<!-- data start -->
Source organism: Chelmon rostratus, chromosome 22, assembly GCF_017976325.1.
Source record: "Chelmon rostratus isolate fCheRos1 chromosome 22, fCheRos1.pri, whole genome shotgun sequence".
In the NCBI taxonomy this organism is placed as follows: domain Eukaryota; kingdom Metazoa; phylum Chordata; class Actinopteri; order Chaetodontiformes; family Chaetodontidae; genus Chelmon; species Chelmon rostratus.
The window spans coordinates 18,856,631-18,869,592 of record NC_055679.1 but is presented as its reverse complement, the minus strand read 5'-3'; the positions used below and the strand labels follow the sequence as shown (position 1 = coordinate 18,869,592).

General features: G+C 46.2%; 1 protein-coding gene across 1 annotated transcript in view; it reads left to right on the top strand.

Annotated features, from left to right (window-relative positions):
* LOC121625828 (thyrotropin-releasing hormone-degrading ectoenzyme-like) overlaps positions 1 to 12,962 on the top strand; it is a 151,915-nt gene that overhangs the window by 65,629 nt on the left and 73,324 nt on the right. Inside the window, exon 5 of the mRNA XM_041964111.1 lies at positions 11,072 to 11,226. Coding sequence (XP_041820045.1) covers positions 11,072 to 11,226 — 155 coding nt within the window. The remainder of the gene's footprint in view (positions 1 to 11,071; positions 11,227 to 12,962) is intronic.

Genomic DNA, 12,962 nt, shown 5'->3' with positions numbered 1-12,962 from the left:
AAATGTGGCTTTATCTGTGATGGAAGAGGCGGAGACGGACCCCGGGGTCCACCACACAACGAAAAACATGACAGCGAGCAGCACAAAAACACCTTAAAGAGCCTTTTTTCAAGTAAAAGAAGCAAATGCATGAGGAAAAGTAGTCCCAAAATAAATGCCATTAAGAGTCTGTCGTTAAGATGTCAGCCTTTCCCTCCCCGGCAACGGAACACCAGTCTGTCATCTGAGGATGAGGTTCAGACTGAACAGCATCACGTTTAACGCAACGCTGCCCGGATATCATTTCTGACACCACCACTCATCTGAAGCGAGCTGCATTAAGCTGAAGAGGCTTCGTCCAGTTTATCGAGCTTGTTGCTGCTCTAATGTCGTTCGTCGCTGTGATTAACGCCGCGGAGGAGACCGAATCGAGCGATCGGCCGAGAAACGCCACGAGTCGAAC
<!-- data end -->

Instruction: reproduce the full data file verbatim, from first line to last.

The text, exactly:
Source organism: Chelmon rostratus, chromosome 22, assembly GCF_017976325.1.
Source record: "Chelmon rostratus isolate fCheRos1 chromosome 22, fCheRos1.pri, whole genome shotgun sequence".
In the NCBI taxonomy this organism is placed as follows: domain Eukaryota; kingdom Metazoa; phylum Chordata; class Actinopteri; order Chaetodontiformes; family Chaetodontidae; genus Chelmon; species Chelmon rostratus.
The window spans coordinates 18,856,631-18,869,592 of record NC_055679.1 but is presented as its reverse complement, the minus strand read 5'-3'; the positions used below and the strand labels follow the sequence as shown (position 1 = coordinate 18,869,592).

General features: G+C 46.2%; 1 protein-coding gene across 1 annotated transcript in view; it reads left to right on the top strand.

Annotated features, from left to right (window-relative positions):
* LOC121625828 (thyrotropin-releasing hormone-degrading ectoenzyme-like) overlaps positions 1 to 12,962 on the top strand; it is a 151,915-nt gene that overhangs the window by 65,629 nt on the left and 73,324 nt on the right. Inside the window, exon 5 of the mRNA XM_041964111.1 lies at positions 11,072 to 11,226. Coding sequence (XP_041820045.1) covers positions 11,072 to 11,226 — 155 coding nt within the window. The remainder of the gene's footprint in view (positions 1 to 11,071; positions 11,227 to 12,962) is intronic.

Genomic DNA, 12,962 nt, shown 5'->3' with positions numbered 1-12,962 from the left:
AAATGTGGCTTTATCTGTGATGGAAGAGGCGGAGACGGACCCCGGGGTCCACCACACAACGAAAAACATGACAGCGAGCAGCACAAAAACACCTTAAAGAGCCTTTTTTCAAGTAAAAGAAGCAAATGCATGAGGAAAAGTAGTCCCAAAATAAATGCCATTAAGAGTCTGTCGTTAAGATGTCAGCCTTTCCCTCCCCGGCAACGGAACACCAGTCTGTCATCTGAGGATGAGGTTCAGACTGAACAGCATCACGTTTAACGCAACGCTGCCCGGATATCATTTCTGACACCACCACTCATCTGAAGCGAGCTGCATTAAGCTGAAGAGGCTTCGTCCAGTTTATCGAGCTTGTTGCTGCTCTAATGTCGTTCGTCGCTGTGATTAACGCCGCGGAGGAGACCGAATCGAGCGATCGGCCGAGAAACGCCACGAGTCGAAC